Thought of the Day

I don't believe in morality, but I believe in ethical conduct as set out by His Holiness the Dalai Lama: "Ethical conduct = a way of behaving that respects others’ right to be happy".

Friday, 12 February 2010

The Origins of Yoga

I continue my mini-lectures on the philosophy of yoga as I learn it myself with an overview on the origins of yoga. The question is how old is yoga and how does it evolve?

The origins of yoga can be traced through the sacred Hindu scriptures. 

In the Upanishads, texts belonging to the late Vedas and composed around 800 BCE, life is perceived as an arena of suffering and grief, and this notion is exacerbated by the process of samsara (eternal cycle of reincarnation) through karma. The goal is to be “freed alike from pleasure and from pain” through the practice of self-control, renunciation of worldly desires and meditation. This latter is defined as a process of separation and discernment. “This calm of the senses and the mind has been defined as yoga”. See my Yoga Methodology post, to understand how freedom is achieved.

Śramanas, wandering sages of Jainist, Buddhist and Ājīvika religions (the latter now extinct), adopt the path of austerity, discipline and contemplative life to achieve liberation while renouncing household life.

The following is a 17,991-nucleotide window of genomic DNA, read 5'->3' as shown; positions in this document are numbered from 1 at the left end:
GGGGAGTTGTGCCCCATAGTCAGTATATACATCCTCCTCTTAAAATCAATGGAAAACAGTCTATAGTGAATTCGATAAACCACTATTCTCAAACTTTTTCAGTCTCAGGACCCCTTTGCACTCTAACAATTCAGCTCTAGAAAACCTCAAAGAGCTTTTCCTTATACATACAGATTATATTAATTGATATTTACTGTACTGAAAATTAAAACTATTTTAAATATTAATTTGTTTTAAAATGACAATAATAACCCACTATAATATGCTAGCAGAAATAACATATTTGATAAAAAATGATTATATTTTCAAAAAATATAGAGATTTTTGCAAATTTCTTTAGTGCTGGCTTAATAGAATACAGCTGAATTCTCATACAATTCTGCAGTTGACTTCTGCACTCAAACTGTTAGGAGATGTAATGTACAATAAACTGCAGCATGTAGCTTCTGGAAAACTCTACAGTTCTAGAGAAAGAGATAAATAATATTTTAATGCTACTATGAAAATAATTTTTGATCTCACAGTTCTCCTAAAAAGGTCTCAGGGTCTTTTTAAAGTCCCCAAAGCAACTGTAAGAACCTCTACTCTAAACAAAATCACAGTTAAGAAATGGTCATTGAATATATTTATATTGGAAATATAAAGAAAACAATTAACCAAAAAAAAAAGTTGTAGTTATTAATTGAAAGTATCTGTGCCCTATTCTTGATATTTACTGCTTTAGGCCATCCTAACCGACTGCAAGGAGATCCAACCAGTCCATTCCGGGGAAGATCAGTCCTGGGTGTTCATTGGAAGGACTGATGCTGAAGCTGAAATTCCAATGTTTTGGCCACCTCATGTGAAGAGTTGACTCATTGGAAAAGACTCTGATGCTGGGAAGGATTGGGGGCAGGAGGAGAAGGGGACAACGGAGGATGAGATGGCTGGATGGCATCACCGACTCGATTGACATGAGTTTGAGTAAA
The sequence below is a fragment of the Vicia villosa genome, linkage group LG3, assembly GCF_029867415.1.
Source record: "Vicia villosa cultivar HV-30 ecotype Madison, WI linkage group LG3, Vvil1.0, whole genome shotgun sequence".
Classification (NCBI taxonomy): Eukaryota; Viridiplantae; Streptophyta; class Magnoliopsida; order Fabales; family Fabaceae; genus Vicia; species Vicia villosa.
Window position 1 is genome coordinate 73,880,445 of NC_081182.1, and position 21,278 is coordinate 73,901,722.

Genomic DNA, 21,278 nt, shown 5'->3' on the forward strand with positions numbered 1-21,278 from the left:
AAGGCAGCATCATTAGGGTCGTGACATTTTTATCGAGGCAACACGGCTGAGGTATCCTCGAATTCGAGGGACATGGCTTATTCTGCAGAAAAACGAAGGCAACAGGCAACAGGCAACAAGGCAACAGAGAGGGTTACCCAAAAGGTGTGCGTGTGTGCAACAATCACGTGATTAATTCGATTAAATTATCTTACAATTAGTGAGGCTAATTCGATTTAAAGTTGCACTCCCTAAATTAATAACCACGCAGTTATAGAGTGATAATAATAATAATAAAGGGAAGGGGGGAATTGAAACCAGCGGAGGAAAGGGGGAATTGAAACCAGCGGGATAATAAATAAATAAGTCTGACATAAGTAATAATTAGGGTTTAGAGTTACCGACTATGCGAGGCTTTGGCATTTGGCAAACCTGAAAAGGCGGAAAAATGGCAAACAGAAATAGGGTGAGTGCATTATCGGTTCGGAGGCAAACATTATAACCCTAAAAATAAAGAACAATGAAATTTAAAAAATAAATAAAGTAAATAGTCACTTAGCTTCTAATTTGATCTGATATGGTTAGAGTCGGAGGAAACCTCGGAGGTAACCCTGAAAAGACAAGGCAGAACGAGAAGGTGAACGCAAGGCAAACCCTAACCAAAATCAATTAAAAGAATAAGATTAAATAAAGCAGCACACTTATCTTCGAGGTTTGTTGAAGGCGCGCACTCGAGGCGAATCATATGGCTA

Jnana yoga (yoga of knowledge and discernment), Karma yoga (yoga of selfless action) and Bhakti yoga (yoga of devotion through love), unlike the above-mentioned ascetic practices, share a degree of social involvement. The Bhagavad Gītā, the equivalent of the New Testament for Christians, dated around 3rd century BCE, chronicles these concepts of selfless action, love and devotion.

The Yoga Sutras of Patanjali is a systematic compendium of the study and practice of yoga written in the 2nd century BCE. Patanjali does not really add anything new to the ontological research, but his merit lies in the compilation of an accessible and organised teaching system, which inherits the same meditative approach to enlightenment and worldview of its predecessors, with an emphasis on renunciation. In chapter 2 (Yogash Chitta Vritti Nirodhah), Patanjali defines yoga through elimination: when we separate from our mind, the mind becomes self-aware, and we become pure consciousness. 

A straight line of continuity can be detected from the Śramana/Upanishads to the Jnana and Sutras philosophies. The Bhakti and Karma traditions, as narrated in the Bhagavad Gītā, undertake a different path: the path of extroversion (pravrtti), which will be further deepened by the Tantric tradition (from the 9th century onwards). Mind is divine consciousness, and desire is no longer a devilish temptation or a waste of energies. Transcendence is possible without renunciation.

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